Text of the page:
Q: How frequently do we see/hear the words ‘unprecedented times’ being used at the moment? A: Just about all the time. This is true for everyone as we go about our daily lives – let alone about the sectors we work in and around, as we try and adjust to the global coronavirus pandemic.
The situation continues to evolve on a day by day basis. New decisions and announcements are being made all the time and this is set to continue. To a greater or lesser extent the vast majority of people are anxious about the future.
Higher education could, potentially, be one of the worst hit sectors. Yet it is also clear in London and elsewhere that HEIs are intrinsic to effort to bring the pandemic under control now. Our institutions will also be key to longer term solutions and recovery.
International student recruitment is set to dip markedly for the 2020-21 academic year, commercial income will also be hit – for instance as summer lettings do not take place, and other income such as that contributed by charities for research will also be significantly reduced. It is not yet clear either how the home first degree entry for 2020-21 will shape up and across the sector universities have not only moved rapidly in online delivery for students, but are also adapting their approaches to admissions. Progress is being made all the time but the level of concern has led even some of the best known and largest universities – including the University of Oxford – to announce major cost-cutting exercises, with staff and staff-related costs included.
There is a distinctive dimension to the situation in London – which has of course been the epicentre of the pandemic in London. One major reason being that about a third of all UK international students study in the capital. Before Easter, London Higher prepared a position paper which gives more details about the London HE picture amid growing concern about financial stability of what might be a large number of institutions, and whilst seeking support from Government also offered some solutions. At the time of writing this blog the HE sector awaits a decision from national Government about a possible support package. We all hope this will help HEIs at least manage the immediate impact of the crisis and enable sustainable longer terms plans to be developed. Whilst inevitably there will be strings attached to any support package it is vital for the economy and society in London, and the rest of the UK, that the sector cannot just survive but thrive.
If we needed any reminder about how essential London’s HEIs are to London and to Londoners then a quick glance at the many and varied contributions bring made in the fight against COVID-19 will serve as a reminder. Starting with the numbers of students (medics, nurses and midwives, other healthcare professions) now serving on the front line, alongside staff released who have been released from academic contracts to do the same on a full-time basis.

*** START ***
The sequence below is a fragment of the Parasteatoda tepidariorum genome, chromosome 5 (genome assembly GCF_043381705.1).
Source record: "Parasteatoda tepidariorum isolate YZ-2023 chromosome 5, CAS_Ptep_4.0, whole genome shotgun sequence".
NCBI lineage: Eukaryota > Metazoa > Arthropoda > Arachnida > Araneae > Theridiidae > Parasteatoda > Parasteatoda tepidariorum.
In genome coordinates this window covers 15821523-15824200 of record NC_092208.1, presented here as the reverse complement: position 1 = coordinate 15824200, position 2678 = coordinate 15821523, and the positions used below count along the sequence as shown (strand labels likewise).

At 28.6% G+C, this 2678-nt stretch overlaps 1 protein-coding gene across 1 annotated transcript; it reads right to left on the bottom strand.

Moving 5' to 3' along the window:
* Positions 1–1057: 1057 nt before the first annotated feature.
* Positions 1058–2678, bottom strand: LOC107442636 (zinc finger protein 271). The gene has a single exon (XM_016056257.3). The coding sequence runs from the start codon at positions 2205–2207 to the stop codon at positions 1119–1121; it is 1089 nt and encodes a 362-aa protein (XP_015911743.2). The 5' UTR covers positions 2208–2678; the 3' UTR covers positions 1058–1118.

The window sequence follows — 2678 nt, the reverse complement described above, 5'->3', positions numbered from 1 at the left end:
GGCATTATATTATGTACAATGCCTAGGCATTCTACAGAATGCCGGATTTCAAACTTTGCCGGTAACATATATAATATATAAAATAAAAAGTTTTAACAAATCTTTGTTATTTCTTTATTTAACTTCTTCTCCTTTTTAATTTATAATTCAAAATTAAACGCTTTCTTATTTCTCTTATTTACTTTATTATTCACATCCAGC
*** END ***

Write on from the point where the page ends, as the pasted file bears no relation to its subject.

Some of this is now well known from national media coverage, such as UCL and their partnership with F1 to develop and supply ventilators and similar equipment, and Middlesex University supplying visors and other personal protective equipment. The impact goes far, far beyond the highest profile actions, though, and London Higher has tried to capture many of these on our new hub, and on our twitter page. Our hub also contains a lot of useful information (for students, staff and members of the public). Please take a look. We will continue to update it regularly. Later in the year we look forward to reflecting back on (and indeed celebrating) the contributions made by London’s HEIs and the many and varied positive impacts of these.
We are also looking forward to the moment we can say that ‘London is reopening’. And that time will come. London Higher is already working with our members and also colleagues in London & Partners, the GLA and London First amongst others about promoting our world renowned HE cluster. This cluster is and will remain a regional, national and international asset and we will do whatever we can to support it.
Needless to say, there is a great deal more than can – and is going to be – said, on many fronts, positive and less so. New developments, challenges and opportunities will emerge constantly. London Higher will monitor closely, respond quickly and help to develop effective solutions to assist recovery. It is also vital to foster collaboration and support our colleagues in HEIs, and stakeholder organisations, to facilitate conversation and the sharing of good practice, and to share experiences and lessons learned, as well as look at ways of moving forward and foster new ideas. More on all of this in future blogs and our website.